Also Read: Types of bridges 5 Various Bridges commonly constructed
From the image we can make in our mind of culvert and bridge is; bridge is a bigger structure as compared with a culvert,
Bridges mostly don’t have a floor; by floor we mean in bridges the two piers or abutments are not joined at bottom by a surface where as in culverts they have a proper floor and are circular, rectangular or elliptical.
Now if from just a look you are not able to decide whether it is a culvert or a bridge the deciding factor is its size,
If the size of the structure is more than 20 feet it is a bridge and if less than it would be a culvert.
|A bridge is a big structure built across a significant body of water or physical impediment that allows cars and people to pass.||A box culvert is a tunnel-like structure constructed beneath roads or railroads to facilitate cross drainage from one side to the other.|
|Bridges’ major components are the superstructure, decks, and substructures.||A box culvert is made up of single or several concrete boxes, pipes, a top deck slab, and supporting pieces.|
|While constructing a bridge, strong and deep foundation is very important||No deep foundation is needed for a culvert|
|Abutments and piers are the supporting structural elements of a bridge.||Culverts are embedded in the soil, which bears the major portion of the culvert load|
|Bridges can take heavy amount of load and withstand heavy and speeding vehicles||Culverts are not that much load bearing structures as compare to the bridge|
|Bridges saves time and reduce distance||Culvert prevent water logging, flood and erosion|
|A bridge span range from 6 meters to more than 120 meters||The length of culvert is typically not more than 6 meters.|
|Bridges frequently have straight, linear lines.||Culverts are enclosed objects that might be square, elliptical, pear-shaped, rectangular, or semicircular.|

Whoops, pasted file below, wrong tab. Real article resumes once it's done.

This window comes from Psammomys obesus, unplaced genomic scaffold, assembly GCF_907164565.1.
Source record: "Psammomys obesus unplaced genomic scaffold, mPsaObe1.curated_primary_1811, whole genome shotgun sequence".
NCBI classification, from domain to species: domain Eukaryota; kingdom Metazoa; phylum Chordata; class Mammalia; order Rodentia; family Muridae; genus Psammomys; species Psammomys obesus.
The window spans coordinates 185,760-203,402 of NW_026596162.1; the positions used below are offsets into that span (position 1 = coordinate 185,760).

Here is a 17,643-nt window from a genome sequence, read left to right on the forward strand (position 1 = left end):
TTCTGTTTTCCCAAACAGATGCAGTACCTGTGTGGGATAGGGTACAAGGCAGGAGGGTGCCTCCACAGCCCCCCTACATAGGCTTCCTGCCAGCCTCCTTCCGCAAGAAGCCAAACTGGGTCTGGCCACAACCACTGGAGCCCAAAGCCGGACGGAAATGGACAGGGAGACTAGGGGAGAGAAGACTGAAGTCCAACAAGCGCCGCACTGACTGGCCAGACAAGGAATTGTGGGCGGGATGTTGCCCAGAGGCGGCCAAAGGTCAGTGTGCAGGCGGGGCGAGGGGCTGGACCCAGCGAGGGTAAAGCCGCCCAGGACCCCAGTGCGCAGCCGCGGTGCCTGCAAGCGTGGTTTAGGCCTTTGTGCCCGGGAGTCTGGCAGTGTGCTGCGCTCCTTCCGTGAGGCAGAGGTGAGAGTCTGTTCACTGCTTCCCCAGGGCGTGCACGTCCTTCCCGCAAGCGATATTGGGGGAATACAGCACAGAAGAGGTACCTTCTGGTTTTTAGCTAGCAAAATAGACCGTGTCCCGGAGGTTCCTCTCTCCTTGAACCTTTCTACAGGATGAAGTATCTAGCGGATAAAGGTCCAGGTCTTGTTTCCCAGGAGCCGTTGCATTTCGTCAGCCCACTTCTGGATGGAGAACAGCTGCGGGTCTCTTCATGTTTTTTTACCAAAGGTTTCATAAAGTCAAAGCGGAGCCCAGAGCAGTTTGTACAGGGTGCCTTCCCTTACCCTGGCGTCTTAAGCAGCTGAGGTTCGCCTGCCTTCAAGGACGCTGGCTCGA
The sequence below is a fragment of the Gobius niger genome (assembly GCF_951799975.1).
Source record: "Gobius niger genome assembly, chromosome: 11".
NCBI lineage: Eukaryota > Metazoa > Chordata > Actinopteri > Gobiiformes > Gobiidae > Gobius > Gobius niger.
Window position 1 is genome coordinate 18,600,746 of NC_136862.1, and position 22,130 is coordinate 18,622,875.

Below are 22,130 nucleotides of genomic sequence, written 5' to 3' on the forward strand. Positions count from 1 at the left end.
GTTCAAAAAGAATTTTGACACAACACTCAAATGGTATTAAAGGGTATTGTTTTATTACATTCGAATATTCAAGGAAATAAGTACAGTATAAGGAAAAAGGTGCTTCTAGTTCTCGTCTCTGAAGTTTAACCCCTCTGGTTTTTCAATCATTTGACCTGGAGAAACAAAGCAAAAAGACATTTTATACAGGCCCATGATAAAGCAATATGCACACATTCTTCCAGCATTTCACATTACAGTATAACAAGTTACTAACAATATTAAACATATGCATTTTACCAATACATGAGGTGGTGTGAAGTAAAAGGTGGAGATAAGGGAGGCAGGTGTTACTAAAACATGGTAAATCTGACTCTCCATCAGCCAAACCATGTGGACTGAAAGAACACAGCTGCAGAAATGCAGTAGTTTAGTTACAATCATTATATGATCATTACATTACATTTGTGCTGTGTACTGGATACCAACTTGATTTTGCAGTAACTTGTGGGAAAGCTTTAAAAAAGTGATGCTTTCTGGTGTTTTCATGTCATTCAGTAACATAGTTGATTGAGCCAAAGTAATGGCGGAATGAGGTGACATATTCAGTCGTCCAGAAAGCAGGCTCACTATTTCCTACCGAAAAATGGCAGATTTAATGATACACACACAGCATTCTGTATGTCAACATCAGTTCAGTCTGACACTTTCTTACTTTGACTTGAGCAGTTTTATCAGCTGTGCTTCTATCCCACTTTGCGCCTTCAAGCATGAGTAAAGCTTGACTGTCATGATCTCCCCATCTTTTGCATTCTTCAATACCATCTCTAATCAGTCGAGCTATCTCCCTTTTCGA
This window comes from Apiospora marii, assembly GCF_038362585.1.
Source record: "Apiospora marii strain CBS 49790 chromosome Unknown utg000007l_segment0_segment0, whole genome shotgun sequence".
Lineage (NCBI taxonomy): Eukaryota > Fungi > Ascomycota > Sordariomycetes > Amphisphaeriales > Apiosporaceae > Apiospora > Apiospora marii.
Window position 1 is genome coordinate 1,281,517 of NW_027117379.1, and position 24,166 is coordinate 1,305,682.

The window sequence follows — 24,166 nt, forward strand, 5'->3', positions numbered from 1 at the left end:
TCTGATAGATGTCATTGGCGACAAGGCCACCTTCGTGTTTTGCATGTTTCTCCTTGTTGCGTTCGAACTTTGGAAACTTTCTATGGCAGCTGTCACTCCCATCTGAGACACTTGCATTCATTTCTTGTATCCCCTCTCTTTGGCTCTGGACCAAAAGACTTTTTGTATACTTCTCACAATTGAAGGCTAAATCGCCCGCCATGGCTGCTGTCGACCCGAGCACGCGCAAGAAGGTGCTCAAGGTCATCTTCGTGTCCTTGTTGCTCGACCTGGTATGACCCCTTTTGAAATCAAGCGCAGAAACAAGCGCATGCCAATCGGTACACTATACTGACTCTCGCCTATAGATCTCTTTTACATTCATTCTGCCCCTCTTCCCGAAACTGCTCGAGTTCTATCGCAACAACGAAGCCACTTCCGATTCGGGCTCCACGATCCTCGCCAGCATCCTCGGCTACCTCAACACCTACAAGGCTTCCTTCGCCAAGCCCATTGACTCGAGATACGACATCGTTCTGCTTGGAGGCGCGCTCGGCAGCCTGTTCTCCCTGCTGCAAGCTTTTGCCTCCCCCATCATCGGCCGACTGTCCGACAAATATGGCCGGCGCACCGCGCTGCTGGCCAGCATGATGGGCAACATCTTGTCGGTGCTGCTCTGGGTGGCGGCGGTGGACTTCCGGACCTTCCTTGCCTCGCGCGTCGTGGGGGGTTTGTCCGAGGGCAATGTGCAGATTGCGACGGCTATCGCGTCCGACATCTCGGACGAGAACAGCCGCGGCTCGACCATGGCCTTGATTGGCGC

|Over a big body of fluctuating flow, a bridge structure is built.||To move water via tunnels or channels under roads, culvert structures are constructed.|
|Bridges only let traffic to cross their decks.||Roadways both below and above the culvert’s deck can be accommodated.|
|Bridges provide a quicker, shorter mode of transit that also reduces travel time.||Flooding, erosion, and waterlogging are all prevented by culverts, which allow for natural water flow beneath a road.|
|There are no floors in the bridge’s construction.||It has sides, roofs, and a roof.|
|Over 6 metres over a barrier or water body, bridges are constructed. Bridges can handle the weight and speed of moving traffic.||Culverts are built no higher than 6 metres above the physical obstruction.|
|For a specific bridge component, the Cast-in-situ method and occasionally the precast technique might be taken into consideration. But it needs a significant budget and a large labour force.||Culverts may easily be built using cast-in-situ concrete or precast concrete. The latter building technique is more costly but takes less time. It doesn’t call for a large budget or extra staff, though.|
|The bridge demands careful and accurate study and design; as a result, it takes a long time to design and build and requires a large budget.||Compared to bridges, culverts don’t require as large of a budget.|
|For the load to be securely transferred to the earth beneath the bridge, it needs a strong, deep foundation.||Culverts can support their load without a solid foundation. The footing can be spread out.|
|The weight of the bridge is supported and transferred to the foundation by abutments and piers.||A large portion of the culvert loads are supported by the soil in which culverts are buried.|
|Reinforced concrete and steel that has been reinforced.||High-density polyethylene, aluminum, plastic, steel, concrete, and steel.|
Also Read: Parts of Bridge